“So near yet so far”
That’s exactly how people behind the Monitoring and Evaluation Team of DepEd Malaybalay City Division or any organization felt when in search for data and proofs of performances and programs, especially at this very trying time. The task of monitoring has become even more challenging because of the pandemic.
Indeed, the crisis has worsened the work of the M and E Team and has put them in a seemingly different place and plight. Before the dreaded virus took over the world, closely monitoring the schools and districts in the Division was tedious than it seemed. When reports or data are needed, notices are already sent to concerned school heads and supervisors, weeks prior to the deadline.
One may expect the M and E staff to just be “waiting for the guavas to fall”. No, members of the team do not just sit around and wait for feedback. Following up was always the hardest part of the process. When all else fails, they personally visit the field and see the schools for themselves, making sure that the numbers and names coincide and that programs or activities are really implemented. When the situation calls, they more likely craft the data themselves, when it’s not supposed to be their job, just to beat the deadline and the goal.
Attaining 100% of the target data was always impossible. Some schools and districts may fail to render their report with reasons including internet connection, power interruption, missed memorandum, uninformed or misinformed by their school heads, coordinators have other appointments, and many other possible causes.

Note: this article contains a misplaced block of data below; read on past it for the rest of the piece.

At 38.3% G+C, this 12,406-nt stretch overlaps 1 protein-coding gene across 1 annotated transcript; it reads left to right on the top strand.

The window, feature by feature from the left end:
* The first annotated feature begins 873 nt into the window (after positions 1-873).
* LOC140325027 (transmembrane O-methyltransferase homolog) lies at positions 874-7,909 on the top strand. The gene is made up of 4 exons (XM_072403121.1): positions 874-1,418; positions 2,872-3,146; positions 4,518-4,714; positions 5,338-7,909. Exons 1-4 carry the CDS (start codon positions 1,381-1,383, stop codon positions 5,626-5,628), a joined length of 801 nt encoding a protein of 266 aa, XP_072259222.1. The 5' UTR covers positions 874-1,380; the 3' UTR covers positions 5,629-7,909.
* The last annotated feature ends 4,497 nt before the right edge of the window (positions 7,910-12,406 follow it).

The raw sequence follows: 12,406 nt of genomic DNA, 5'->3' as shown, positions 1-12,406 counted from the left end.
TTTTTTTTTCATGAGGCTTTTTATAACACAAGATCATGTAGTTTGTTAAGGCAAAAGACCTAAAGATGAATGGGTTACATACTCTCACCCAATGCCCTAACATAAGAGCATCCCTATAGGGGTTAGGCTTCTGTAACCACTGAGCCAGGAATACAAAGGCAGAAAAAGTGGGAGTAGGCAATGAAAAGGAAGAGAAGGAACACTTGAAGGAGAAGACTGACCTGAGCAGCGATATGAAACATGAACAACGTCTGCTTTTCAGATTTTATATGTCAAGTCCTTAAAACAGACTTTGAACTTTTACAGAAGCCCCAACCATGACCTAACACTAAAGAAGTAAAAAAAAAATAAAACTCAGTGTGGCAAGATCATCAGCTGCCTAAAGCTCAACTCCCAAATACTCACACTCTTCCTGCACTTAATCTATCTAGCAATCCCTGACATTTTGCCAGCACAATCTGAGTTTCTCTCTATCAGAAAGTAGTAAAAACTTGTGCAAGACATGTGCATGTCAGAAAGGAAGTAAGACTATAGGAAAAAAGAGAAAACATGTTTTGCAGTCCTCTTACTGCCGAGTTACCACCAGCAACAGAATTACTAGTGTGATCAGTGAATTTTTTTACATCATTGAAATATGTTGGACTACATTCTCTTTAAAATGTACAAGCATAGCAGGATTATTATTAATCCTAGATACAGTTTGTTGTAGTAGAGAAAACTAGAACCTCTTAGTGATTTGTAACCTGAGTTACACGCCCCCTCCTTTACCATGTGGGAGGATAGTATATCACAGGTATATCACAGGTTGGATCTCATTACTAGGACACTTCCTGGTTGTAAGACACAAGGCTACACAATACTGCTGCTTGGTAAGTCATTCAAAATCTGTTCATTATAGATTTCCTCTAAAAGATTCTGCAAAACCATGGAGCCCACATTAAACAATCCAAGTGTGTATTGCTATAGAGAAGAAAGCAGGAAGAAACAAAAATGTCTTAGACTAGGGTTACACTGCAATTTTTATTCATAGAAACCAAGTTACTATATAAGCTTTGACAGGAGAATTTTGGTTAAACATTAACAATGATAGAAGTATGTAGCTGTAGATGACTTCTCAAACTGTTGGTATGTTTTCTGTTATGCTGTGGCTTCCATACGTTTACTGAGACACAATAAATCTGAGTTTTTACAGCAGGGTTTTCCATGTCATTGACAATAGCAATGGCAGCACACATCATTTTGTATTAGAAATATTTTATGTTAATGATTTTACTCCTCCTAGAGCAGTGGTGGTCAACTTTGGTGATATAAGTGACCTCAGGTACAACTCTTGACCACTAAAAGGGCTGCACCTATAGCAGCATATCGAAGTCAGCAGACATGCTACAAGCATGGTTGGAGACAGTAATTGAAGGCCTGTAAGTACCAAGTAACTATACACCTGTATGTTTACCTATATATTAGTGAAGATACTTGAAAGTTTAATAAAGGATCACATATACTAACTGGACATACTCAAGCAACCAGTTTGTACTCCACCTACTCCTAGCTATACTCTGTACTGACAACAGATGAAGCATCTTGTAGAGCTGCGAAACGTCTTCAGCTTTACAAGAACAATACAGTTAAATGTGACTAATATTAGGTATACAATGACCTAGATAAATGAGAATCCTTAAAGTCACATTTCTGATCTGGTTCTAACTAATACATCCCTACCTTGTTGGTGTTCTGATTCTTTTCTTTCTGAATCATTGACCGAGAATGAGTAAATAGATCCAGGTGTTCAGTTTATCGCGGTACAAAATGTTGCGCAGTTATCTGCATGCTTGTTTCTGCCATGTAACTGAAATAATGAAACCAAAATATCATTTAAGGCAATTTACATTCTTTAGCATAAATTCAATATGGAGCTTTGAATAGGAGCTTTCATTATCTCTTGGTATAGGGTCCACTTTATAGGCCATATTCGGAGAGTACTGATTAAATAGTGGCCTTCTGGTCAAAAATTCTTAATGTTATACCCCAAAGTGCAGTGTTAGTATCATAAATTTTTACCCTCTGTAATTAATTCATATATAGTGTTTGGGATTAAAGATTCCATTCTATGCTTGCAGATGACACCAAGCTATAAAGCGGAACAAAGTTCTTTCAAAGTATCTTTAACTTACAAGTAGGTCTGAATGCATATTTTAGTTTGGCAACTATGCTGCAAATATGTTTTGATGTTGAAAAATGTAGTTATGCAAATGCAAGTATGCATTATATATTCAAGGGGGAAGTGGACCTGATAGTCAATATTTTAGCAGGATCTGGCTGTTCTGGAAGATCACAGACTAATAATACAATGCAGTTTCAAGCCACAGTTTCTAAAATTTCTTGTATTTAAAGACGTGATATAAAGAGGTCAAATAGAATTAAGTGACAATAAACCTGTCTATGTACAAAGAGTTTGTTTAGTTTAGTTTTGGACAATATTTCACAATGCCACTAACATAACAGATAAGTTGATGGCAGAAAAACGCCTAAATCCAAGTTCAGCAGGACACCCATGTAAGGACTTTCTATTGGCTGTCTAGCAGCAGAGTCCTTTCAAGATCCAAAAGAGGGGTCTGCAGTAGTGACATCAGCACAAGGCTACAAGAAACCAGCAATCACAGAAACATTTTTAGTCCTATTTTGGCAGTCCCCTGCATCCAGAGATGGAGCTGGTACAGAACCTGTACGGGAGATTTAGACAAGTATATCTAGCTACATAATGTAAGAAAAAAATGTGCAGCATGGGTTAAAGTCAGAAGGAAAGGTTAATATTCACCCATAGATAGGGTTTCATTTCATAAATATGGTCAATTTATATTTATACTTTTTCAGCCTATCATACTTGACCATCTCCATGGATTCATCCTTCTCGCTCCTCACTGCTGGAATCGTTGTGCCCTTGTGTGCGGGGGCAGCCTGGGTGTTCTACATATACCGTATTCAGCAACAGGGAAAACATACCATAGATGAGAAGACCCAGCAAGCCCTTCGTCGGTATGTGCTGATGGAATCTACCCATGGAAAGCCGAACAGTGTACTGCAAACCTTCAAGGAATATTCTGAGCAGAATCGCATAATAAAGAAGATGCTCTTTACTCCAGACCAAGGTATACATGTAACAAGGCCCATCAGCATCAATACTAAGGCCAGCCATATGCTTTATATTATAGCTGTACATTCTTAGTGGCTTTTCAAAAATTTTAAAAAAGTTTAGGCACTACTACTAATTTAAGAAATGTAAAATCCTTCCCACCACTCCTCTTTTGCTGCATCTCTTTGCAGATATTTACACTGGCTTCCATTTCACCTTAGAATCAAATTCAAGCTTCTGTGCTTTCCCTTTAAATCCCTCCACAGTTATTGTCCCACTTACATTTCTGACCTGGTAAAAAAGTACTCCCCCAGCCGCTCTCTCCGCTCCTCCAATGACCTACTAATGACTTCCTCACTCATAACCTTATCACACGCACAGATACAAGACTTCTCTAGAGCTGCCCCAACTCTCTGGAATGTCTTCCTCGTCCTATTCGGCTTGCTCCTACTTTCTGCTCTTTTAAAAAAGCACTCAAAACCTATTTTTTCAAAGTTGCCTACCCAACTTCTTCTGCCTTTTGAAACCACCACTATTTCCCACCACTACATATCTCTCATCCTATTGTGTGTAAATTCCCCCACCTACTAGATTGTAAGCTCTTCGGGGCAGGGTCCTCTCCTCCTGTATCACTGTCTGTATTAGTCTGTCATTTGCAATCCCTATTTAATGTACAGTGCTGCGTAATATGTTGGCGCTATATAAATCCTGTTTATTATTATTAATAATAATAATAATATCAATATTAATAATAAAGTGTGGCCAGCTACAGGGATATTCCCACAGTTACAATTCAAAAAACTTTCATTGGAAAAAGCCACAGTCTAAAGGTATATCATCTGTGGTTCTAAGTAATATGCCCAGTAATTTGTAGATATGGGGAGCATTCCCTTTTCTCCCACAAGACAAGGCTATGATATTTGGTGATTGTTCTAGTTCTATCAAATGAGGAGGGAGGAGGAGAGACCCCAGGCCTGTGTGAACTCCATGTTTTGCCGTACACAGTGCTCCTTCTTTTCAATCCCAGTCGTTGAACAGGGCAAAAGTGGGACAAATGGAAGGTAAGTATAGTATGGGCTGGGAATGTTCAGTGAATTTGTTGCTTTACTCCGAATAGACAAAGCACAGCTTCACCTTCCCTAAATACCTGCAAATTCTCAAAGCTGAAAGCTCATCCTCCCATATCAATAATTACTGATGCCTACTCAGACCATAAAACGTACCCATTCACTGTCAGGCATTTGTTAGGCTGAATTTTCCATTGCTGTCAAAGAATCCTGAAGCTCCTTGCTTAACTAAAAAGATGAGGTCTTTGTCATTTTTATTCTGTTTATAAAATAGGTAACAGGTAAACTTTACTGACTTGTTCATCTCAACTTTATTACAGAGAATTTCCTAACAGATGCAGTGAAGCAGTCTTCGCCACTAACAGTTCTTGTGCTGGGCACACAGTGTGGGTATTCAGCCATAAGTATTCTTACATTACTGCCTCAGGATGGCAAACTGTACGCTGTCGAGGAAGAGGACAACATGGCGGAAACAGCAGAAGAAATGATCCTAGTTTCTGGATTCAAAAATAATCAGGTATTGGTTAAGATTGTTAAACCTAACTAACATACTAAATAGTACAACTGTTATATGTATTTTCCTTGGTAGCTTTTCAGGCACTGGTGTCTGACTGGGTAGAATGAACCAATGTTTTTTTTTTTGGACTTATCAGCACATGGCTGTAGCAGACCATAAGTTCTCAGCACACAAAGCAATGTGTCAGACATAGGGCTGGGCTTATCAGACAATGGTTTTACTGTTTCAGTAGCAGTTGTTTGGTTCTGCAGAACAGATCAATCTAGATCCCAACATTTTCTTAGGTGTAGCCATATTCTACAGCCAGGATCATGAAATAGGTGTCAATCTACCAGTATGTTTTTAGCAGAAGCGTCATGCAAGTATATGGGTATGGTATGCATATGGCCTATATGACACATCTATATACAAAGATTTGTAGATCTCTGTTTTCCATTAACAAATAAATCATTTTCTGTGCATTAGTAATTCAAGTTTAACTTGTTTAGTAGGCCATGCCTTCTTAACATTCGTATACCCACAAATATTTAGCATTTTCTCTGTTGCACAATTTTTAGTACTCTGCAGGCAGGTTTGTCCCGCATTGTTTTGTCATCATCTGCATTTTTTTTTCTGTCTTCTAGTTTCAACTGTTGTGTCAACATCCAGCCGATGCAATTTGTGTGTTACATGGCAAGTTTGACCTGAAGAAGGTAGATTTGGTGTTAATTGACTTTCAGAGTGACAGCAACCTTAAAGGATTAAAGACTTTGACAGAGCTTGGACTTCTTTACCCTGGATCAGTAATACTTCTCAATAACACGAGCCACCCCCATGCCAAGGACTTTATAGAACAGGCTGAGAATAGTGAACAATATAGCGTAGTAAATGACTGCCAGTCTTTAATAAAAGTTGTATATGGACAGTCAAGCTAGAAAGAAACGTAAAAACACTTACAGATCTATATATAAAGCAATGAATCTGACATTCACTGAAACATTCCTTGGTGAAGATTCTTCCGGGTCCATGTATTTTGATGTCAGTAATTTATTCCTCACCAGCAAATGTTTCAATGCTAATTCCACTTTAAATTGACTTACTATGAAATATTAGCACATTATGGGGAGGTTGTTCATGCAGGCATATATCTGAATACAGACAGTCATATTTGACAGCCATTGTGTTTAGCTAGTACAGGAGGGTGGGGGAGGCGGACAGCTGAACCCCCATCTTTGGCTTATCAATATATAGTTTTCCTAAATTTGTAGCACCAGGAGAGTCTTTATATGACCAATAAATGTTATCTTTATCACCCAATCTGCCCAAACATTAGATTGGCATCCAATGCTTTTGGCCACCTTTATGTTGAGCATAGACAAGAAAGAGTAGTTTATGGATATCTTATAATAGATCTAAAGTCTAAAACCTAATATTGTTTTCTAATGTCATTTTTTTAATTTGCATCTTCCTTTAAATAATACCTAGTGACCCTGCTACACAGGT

They have to make do with the available data. Few, raw, true. Consolidate. Submit to the Regional Office. All this does not only happen 24 hours. That’s almost a month of chasing and running for records. That’s just one specific report. Imagine then how many reports and data are piling up, crisscrossing, overlapping in a month.
To make matters worse, that was the routine before CoVid hit the Philippines. We are in a more difficult situation now. Since school opening is moved to October and Work from Home set-up is extended, most of the teachers and school heads have different flexible time. Factors contributing to the delay of submission of report are doubled. Internet connection is slower this time so communication is staggering. Mass gathering is prohibited. One cannot just rush to any school because we need to follow some health protocols. Most of the schools are misguided and disoriented as to the new policies especially about the dry run for the school opening, learning modalities, webinars, Brigada Eskwela, anti-CoVid health measures, and parents’ orientation.
If there’s one lesson we all must learn from this malady, it is “that we be more considerate yet we should not stop working”.
Edelina M. Ebora